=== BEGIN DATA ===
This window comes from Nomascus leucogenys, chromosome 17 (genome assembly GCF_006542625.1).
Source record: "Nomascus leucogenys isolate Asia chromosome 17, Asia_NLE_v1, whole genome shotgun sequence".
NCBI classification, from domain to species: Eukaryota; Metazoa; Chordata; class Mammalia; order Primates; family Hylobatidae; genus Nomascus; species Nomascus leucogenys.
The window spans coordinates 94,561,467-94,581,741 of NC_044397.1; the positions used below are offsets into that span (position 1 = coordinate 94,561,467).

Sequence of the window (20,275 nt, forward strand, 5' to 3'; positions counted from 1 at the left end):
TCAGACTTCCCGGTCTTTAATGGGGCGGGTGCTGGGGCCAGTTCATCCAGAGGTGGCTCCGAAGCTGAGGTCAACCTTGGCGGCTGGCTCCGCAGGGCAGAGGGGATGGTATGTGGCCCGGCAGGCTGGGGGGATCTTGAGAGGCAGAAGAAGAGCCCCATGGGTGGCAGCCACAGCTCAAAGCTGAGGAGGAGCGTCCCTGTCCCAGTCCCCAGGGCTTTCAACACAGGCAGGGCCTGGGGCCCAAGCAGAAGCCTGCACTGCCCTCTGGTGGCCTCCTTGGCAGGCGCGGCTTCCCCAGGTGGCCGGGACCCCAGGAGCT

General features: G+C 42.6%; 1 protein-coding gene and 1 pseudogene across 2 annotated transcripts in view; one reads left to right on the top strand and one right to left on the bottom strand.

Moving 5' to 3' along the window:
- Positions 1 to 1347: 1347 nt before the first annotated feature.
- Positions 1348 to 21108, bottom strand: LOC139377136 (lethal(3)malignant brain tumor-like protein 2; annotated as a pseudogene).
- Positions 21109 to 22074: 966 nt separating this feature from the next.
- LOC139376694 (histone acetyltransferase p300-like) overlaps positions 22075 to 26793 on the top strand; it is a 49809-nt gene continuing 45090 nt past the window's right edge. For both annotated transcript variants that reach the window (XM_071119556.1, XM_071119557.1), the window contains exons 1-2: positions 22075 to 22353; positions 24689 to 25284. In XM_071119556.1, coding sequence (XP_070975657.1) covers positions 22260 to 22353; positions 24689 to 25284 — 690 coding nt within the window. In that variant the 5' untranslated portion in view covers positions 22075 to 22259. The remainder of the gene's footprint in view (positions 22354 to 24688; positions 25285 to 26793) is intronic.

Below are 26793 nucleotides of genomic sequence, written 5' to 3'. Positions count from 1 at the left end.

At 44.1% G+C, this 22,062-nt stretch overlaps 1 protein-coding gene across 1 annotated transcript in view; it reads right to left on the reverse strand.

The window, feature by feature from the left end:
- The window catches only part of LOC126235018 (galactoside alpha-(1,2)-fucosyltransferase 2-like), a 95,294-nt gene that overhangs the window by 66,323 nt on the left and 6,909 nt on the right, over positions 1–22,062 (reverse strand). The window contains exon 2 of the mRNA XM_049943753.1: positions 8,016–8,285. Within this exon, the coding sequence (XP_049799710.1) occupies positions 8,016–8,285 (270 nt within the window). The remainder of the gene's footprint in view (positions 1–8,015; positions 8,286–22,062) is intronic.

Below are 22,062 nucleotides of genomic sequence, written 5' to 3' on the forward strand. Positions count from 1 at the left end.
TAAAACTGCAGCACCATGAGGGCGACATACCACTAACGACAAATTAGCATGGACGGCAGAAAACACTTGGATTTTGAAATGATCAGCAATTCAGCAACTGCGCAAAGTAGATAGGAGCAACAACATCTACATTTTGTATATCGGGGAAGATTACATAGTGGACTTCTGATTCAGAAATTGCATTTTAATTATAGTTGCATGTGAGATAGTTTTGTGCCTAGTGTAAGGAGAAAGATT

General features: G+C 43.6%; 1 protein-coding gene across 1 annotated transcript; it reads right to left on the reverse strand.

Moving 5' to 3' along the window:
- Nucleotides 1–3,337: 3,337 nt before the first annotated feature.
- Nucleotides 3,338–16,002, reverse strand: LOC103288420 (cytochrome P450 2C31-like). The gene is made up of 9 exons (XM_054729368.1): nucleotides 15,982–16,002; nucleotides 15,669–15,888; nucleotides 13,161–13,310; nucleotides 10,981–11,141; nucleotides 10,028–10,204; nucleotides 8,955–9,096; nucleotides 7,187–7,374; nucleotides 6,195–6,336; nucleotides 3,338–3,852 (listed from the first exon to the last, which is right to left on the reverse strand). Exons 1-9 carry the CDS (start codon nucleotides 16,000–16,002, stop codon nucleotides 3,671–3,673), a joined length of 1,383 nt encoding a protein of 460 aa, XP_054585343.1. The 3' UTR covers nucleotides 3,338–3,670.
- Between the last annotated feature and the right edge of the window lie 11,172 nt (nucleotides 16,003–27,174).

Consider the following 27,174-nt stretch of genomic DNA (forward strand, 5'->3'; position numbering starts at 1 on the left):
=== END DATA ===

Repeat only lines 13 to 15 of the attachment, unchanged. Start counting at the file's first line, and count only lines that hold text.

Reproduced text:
Below are 26793 nucleotides of genomic sequence, written 5' to 3'. Positions count from 1 at the left end.

At 44.1% G+C, this 22,062-nt stretch overlaps 1 protein-coding gene across 1 annotated transcript in view; it reads right to left on the reverse strand.

The window, feature by feature from the left end: